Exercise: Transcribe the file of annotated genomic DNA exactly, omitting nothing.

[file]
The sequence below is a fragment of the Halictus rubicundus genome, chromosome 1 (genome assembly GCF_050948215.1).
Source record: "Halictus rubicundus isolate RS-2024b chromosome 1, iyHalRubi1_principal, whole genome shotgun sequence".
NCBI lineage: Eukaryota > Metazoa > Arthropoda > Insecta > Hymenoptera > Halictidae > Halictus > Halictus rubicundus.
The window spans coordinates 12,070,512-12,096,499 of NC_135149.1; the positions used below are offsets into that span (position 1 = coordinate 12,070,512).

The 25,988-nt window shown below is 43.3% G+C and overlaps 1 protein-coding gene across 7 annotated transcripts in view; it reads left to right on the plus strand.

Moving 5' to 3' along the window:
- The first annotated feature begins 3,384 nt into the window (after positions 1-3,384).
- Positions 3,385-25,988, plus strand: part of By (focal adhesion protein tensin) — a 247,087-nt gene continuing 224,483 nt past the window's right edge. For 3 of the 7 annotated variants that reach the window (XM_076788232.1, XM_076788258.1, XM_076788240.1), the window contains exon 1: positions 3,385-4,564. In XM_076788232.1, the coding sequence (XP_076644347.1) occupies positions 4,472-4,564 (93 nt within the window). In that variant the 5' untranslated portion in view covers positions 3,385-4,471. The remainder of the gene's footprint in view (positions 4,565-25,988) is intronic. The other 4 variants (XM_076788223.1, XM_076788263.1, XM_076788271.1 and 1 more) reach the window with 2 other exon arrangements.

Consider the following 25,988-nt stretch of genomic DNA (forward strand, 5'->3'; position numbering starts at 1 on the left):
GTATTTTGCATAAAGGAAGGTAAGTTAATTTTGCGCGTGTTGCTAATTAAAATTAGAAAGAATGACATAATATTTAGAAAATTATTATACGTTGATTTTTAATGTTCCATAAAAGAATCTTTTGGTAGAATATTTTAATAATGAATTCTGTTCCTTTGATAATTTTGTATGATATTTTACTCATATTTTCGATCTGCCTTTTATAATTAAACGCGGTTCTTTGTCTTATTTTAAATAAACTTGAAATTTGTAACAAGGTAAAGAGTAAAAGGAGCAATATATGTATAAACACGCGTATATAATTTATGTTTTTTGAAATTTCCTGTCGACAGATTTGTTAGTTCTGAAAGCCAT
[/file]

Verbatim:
The sequence below is a fragment of the Halictus rubicundus genome, chromosome 1 (genome assembly GCF_050948215.1).
Source record: "Halictus rubicundus isolate RS-2024b chromosome 1, iyHalRubi1_principal, whole genome shotgun sequence".
NCBI lineage: Eukaryota > Metazoa > Arthropoda > Insecta > Hymenoptera > Halictidae > Halictus > Halictus rubicundus.
The window spans coordinates 12,070,512-12,096,499 of NC_135149.1; the positions used below are offsets into that span (position 1 = coordinate 12,070,512).

The 25,988-nt window shown below is 43.3% G+C and overlaps 1 protein-coding gene across 7 annotated transcripts in view; it reads left to right on the plus strand.

Moving 5' to 3' along the window:
- The first annotated feature begins 3,384 nt into the window (after positions 1-3,384).
- Positions 3,385-25,988, plus strand: part of By (focal adhesion protein tensin) — a 247,087-nt gene continuing 224,483 nt past the window's right edge. For 3 of the 7 annotated variants that reach the window (XM_076788232.1, XM_076788258.1, XM_076788240.1), the window contains exon 1: positions 3,385-4,564. In XM_076788232.1, the coding sequence (XP_076644347.1) occupies positions 4,472-4,564 (93 nt within the window). In that variant the 5' untranslated portion in view covers positions 3,385-4,471. The remainder of the gene's footprint in view (positions 4,565-25,988) is intronic. The other 4 variants (XM_076788223.1, XM_076788263.1, XM_076788271.1 and 1 more) reach the window with 2 other exon arrangements.

Consider the following 25,988-nt stretch of genomic DNA (forward strand, 5'->3'; position numbering starts at 1 on the left):
GTATTTTGCATAAAGGAAGGTAAGTTAATTTTGCGCGTGTTGCTAATTAAAATTAGAAAGAATGACATAATATTTAGAAAATTATTATACGTTGATTTTTAATGTTCCATAAAAGAATCTTTTGGTAGAATATTTTAATAATGAATTCTGTTCCTTTGATAATTTTGTATGATATTTTACTCATATTTTCGATCTGCCTTTTATAATTAAACGCGGTTCTTTGTCTTATTTTAAATAAACTTGAAATTTGTAACAAGGTAAAGAGTAAAAGGAGCAATATATGTATAAACACGCGTATATAATTTATGTTTTTTGAAATTTCCTGTCGACAGATTTGTTAGTTCTGAAAGCCAT